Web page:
(This post is part of the 30 for 30 Challenge).
Ask someone how they’re doing nowadays, and in varying ways they’ll say, “I’m so busy!” Are people actually busy, or do mindless activities consume their day which people call “being busy”? Never mind the fact the question of “how are you doing?” isn’t really asking about activity, but a state of mind. It is interesting that people choose to describe busyness as their state of mind. Rather than saying, “I’m doing well.” or “I’m really feeling good/bad today.” – they say “I’m busy.” Given the fractured and frantic nature of the average person’s attention these days, it’s no surprise that a feeling of constant busyness defines how we think about our state of mind.
Could busyness be perceived as job security? Your colleague’s claim that she is “crazy-swamped busy” – could that actually be her way of making the argument that what she does in the office is worthwhile and valuable? Some of have suggested that this constant state of busyness, and the corresponding claims as such, are leading to a professional world that only mimics the reality that everyone claims in the first place. In other words, our whining about being too busy is just making it worse. As people claim to be ever busier, they make choices that perpetuate this idea even further. They are, in a sense, creating a self-fulfilling prophecy of busyness.
To be clear, I am not saying we should just sit still and never do anything. Having a project, and things to keep us occupied in a productive way, is beneficial for a healthy state of mind. Being “productive” and being “busy” are two different things. The former garners measurable feelings of accomplishment, while the latter lacks any real substance and leaves us feeling drained and unsure of how we even spent our time. Work emails are a great example of this.
How many times have you finished a day at work, only to realize that you literally just sent emails all day? After a day like this, it’s hard not to wonder, “What did I just do with my day?” If upon leaving the office and asked by the cashier at the grocery, “what do you do for a living?” most people who work in modern office jobs could easily respond, “I send emails.”, and be totally spot on.
One reason why work emails feel so devoid of meaning is because of the sheer volume of them that one must weed through on a daily basis. They no longer carry any weight of importance. Someone can get twenty emails throughout the day about one subject, from multiple people, towards a solution that could have been achieved with everyone talking in the room for five minutes. This is why busyness pervades the office. We are not busy with thinking, or creating, but with emails.
An article on Psychology Today talks about experiments whereby people’s desire to be busy or to be idle was tested. The results were generally consistent, concluding that people will choose the option that keeps them active when faced with a choice between activity and idleness. Activity that people see as meaningful brings them happiness. There are, however, potential downsides to activity and busyness when it is mindlessly done. The author concludes:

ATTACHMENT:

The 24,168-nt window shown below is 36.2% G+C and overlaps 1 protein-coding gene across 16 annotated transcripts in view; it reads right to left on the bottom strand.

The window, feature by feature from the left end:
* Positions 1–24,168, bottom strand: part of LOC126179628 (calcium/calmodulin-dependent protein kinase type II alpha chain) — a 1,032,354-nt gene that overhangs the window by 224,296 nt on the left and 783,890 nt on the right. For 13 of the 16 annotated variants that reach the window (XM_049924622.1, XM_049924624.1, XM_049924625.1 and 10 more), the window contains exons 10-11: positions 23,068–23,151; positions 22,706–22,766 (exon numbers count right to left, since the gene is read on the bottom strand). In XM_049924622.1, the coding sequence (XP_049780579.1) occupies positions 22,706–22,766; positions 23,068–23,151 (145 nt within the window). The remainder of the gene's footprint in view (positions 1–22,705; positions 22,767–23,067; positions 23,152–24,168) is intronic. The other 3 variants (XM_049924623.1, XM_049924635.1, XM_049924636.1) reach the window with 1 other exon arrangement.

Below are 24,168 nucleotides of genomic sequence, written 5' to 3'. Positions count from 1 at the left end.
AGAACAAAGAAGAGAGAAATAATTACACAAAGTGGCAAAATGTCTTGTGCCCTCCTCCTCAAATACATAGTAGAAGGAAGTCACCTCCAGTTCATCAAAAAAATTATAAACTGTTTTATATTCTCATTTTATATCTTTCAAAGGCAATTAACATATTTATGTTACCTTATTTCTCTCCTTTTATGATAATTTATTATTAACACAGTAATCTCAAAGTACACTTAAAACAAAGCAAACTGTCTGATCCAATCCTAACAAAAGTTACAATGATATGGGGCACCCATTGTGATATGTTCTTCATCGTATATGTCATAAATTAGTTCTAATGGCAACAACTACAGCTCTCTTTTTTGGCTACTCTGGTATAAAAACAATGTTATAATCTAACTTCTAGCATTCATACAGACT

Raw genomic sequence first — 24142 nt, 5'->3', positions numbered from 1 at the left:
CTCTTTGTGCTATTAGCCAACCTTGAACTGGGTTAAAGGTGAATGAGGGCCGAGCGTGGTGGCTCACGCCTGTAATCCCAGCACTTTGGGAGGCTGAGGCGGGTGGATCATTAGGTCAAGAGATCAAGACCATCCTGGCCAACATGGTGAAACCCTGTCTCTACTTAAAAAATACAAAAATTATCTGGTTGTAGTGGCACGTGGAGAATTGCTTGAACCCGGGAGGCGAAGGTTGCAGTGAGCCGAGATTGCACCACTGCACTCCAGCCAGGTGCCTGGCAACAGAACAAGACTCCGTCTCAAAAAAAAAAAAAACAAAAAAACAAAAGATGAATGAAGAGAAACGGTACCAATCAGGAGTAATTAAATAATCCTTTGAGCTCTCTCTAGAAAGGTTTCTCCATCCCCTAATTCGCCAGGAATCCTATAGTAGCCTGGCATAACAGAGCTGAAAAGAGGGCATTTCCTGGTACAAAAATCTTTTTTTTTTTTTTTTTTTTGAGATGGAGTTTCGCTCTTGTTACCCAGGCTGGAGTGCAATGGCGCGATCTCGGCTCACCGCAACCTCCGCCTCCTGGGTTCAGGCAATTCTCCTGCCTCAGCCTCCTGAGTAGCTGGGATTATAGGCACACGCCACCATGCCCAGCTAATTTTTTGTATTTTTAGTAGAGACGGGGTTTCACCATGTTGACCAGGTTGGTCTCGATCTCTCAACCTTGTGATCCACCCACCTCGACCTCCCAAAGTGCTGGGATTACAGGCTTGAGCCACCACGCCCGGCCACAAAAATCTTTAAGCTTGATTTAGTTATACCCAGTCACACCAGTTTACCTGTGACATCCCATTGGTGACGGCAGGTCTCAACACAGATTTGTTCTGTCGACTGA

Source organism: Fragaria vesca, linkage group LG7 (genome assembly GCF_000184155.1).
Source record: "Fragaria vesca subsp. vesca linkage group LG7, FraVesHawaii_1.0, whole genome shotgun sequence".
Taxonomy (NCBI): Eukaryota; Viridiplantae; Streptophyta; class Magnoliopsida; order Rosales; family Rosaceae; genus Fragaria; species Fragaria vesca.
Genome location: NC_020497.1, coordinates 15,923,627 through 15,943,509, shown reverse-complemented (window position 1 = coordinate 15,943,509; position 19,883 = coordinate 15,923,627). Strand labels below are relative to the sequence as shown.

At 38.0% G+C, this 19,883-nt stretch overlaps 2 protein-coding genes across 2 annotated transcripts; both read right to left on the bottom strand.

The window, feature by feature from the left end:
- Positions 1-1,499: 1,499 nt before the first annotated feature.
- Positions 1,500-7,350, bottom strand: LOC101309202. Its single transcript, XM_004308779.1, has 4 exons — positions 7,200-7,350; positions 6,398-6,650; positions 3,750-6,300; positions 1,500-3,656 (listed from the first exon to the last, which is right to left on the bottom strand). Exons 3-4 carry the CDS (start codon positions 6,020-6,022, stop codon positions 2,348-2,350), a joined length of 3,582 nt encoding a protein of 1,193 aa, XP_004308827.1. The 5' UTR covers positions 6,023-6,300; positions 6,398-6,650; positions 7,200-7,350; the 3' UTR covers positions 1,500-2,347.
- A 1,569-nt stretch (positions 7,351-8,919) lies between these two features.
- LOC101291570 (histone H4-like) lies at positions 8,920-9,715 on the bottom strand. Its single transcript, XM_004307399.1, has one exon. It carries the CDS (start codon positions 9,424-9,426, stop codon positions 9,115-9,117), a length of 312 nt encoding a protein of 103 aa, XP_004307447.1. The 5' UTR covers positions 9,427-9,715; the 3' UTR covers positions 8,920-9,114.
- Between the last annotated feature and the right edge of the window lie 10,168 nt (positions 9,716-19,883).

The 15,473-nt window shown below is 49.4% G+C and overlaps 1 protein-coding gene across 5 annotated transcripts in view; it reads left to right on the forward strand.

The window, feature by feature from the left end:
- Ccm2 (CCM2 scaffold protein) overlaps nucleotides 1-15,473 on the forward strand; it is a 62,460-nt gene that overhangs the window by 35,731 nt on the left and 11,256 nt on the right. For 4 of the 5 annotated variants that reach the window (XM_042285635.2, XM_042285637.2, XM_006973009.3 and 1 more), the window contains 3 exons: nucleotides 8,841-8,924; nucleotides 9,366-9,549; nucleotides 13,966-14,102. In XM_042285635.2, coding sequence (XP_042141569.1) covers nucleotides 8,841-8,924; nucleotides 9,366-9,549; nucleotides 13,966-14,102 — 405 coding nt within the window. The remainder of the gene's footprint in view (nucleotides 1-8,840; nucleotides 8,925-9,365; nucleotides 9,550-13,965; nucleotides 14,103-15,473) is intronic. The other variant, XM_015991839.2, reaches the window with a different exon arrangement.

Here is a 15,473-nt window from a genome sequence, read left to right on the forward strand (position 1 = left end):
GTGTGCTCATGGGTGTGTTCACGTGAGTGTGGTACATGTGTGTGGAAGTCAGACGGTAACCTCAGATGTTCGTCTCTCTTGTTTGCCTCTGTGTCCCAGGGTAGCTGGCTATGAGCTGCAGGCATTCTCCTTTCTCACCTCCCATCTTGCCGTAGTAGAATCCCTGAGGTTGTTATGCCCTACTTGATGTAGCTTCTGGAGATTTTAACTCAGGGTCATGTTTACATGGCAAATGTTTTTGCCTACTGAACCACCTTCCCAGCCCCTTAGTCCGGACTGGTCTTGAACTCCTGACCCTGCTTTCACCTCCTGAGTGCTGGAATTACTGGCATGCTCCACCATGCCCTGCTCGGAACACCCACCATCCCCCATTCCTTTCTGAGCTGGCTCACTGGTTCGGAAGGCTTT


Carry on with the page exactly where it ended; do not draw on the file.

A final implication that emerges from the findings is the following: it seems plausible that the happiness people get from being busy can potentially blind them from examining the intricate web of consequences-both good and bad-that emerge out of their actions. To me, this implication is somewhat disturbing, since it suggests that people can be made to engage in tasks that are not just menial or meaningless, but even in those that are harmful to themselves or to others.
Could the need for busyness be part of the reason why people engage in war and other types of harmful actions? Could the root of evil lie not just in money and greed, but also in boredom?
We all need meaningful activity in our lives that gives us a sense of purpose. Writing, for example, gives me sense of purpose by helping to shape my jumbled thoughts into something that is (hopefully) a cohesive argument. By writing, I better understand what it is that I actually think about things.
There are also those activities that give the sense of accomplishing something, when in reality one is just idly spinning their wheels. Gadget busyness is the worst of all. Most of these activities take place while in front of some type of screen (phone, tv, computer). Scrolling through (pick your social network), mindlessly looking for the bottom that we know will never come. We are fixated on knowing everything going on all of the time for fear of missing something, when in reality, we already are. Not only do these activities take us away from that which we should be occupying our time (i.e., meaningful projects), but also take us away mentally from experiencing the present moment.
If you’re reading this while at work, I’m sorry. You must be so busy.